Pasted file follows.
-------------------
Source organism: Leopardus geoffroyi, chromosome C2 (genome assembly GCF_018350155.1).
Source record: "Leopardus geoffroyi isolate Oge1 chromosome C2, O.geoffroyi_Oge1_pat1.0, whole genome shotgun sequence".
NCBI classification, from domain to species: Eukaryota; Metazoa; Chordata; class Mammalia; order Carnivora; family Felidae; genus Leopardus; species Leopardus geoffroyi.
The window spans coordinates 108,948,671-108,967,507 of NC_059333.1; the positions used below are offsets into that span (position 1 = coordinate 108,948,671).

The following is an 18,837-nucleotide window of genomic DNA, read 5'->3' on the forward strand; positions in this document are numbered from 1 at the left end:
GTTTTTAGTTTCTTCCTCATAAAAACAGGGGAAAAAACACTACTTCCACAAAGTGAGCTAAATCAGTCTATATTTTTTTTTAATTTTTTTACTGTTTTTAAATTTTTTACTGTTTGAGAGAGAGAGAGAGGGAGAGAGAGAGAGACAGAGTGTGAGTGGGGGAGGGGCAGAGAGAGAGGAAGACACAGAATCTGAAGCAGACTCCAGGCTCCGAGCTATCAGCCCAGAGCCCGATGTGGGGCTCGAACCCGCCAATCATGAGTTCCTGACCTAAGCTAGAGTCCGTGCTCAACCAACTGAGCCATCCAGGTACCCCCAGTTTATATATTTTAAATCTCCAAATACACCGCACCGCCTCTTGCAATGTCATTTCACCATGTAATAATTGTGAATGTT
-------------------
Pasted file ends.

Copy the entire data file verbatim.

Source organism: Leopardus geoffroyi, chromosome C2 (genome assembly GCF_018350155.1).
Source record: "Leopardus geoffroyi isolate Oge1 chromosome C2, O.geoffroyi_Oge1_pat1.0, whole genome shotgun sequence".
NCBI classification, from domain to species: Eukaryota; Metazoa; Chordata; class Mammalia; order Carnivora; family Felidae; genus Leopardus; species Leopardus geoffroyi.
The window spans coordinates 108,948,671-108,967,507 of NC_059333.1; the positions used below are offsets into that span (position 1 = coordinate 108,948,671).

The following is an 18,837-nucleotide window of genomic DNA, read 5'->3' on the forward strand; positions in this document are numbered from 1 at the left end:
GTTTTTAGTTTCTTCCTCATAAAAACAGGGGAAAAAACACTACTTCCACAAAGTGAGCTAAATCAGTCTATATTTTTTTTTAATTTTTTTACTGTTTTTAAATTTTTTACTGTTTGAGAGAGAGAGAGAGGGAGAGAGAGAGAGACAGAGTGTGAGTGGGGGAGGGGCAGAGAGAGAGGAAGACACAGAATCTGAAGCAGACTCCAGGCTCCGAGCTATCAGCCCAGAGCCCGATGTGGGGCTCGAACCCGCCAATCATGAGTTCCTGACCTAAGCTAGAGTCCGTGCTCAACCAACTGAGCCATCCAGGTACCCCCAGTTTATATATTTTAAATCTCCAAATACACCGCACCGCCTCTTGCAATGTCATTTCACCATGTAATAATTGTGAATGTT